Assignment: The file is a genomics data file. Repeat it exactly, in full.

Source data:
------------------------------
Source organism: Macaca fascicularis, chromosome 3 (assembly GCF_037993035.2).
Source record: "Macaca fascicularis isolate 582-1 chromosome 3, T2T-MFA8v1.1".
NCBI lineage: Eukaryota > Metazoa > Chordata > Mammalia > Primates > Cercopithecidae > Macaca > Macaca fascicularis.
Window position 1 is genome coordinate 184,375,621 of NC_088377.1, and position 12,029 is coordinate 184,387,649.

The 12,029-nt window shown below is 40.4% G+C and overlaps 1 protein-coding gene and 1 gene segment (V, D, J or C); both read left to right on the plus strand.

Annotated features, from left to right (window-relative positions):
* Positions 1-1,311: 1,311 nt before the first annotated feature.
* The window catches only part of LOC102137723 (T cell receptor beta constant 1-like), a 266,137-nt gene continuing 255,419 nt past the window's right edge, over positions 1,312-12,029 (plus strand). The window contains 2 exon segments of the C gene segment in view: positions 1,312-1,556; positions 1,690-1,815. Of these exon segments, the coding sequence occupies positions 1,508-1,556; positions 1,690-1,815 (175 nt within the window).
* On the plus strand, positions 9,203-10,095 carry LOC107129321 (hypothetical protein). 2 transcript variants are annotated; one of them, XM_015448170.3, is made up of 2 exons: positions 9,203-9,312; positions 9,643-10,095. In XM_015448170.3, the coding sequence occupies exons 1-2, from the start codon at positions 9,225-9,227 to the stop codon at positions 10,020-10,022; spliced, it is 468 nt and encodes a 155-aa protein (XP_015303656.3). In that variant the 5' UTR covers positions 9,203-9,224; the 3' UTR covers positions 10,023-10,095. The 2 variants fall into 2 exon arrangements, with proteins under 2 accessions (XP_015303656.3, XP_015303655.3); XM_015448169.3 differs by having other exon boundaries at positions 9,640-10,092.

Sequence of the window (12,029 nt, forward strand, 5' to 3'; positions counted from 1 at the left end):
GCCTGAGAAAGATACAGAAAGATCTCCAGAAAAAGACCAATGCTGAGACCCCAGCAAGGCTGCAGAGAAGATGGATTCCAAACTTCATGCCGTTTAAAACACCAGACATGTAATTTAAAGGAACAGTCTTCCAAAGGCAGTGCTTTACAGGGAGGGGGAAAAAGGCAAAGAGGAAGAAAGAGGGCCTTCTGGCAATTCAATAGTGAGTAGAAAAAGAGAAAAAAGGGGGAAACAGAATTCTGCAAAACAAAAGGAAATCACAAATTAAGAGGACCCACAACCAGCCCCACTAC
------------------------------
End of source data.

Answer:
Source organism: Macaca fascicularis, chromosome 3 (assembly GCF_037993035.2).
Source record: "Macaca fascicularis isolate 582-1 chromosome 3, T2T-MFA8v1.1".
NCBI lineage: Eukaryota > Metazoa > Chordata > Mammalia > Primates > Cercopithecidae > Macaca > Macaca fascicularis.
Window position 1 is genome coordinate 184,375,621 of NC_088377.1, and position 12,029 is coordinate 184,387,649.

The 12,029-nt window shown below is 40.4% G+C and overlaps 1 protein-coding gene and 1 gene segment (V, D, J or C); both read left to right on the plus strand.

Annotated features, from left to right (window-relative positions):
* Positions 1-1,311: 1,311 nt before the first annotated feature.
* The window catches only part of LOC102137723 (T cell receptor beta constant 1-like), a 266,137-nt gene continuing 255,419 nt past the window's right edge, over positions 1,312-12,029 (plus strand). The window contains 2 exon segments of the C gene segment in view: positions 1,312-1,556; positions 1,690-1,815. Of these exon segments, the coding sequence occupies positions 1,508-1,556; positions 1,690-1,815 (175 nt within the window).
* On the plus strand, positions 9,203-10,095 carry LOC107129321 (hypothetical protein). 2 transcript variants are annotated; one of them, XM_015448170.3, is made up of 2 exons: positions 9,203-9,312; positions 9,643-10,095. In XM_015448170.3, the coding sequence occupies exons 1-2, from the start codon at positions 9,225-9,227 to the stop codon at positions 10,020-10,022; spliced, it is 468 nt and encodes a 155-aa protein (XP_015303656.3). In that variant the 5' UTR covers positions 9,203-9,224; the 3' UTR covers positions 10,023-10,095. The 2 variants fall into 2 exon arrangements, with proteins under 2 accessions (XP_015303656.3, XP_015303655.3); XM_015448169.3 differs by having other exon boundaries at positions 9,640-10,092.

Sequence of the window (12,029 nt, forward strand, 5' to 3'; positions counted from 1 at the left end):
GCCTGAGAAAGATACAGAAAGATCTCCAGAAAAAGACCAATGCTGAGACCCCAGCAAGGCTGCAGAGAAGATGGATTCCAAACTTCATGCCGTTTAAAACACCAGACATGTAATTTAAAGGAACAGTCTTCCAAAGGCAGTGCTTTACAGGGAGGGGGAAAAAGGCAAAGAGGAAGAAAGAGGGCCTTCTGGCAATTCAATAGTGAGTAGAAAAAGAGAAAAAAGGGGGAAACAGAATTCTGCAAAACAAAAGGAAATCACAAATTAAGAGGACCCACAACCAGCCCCACTAC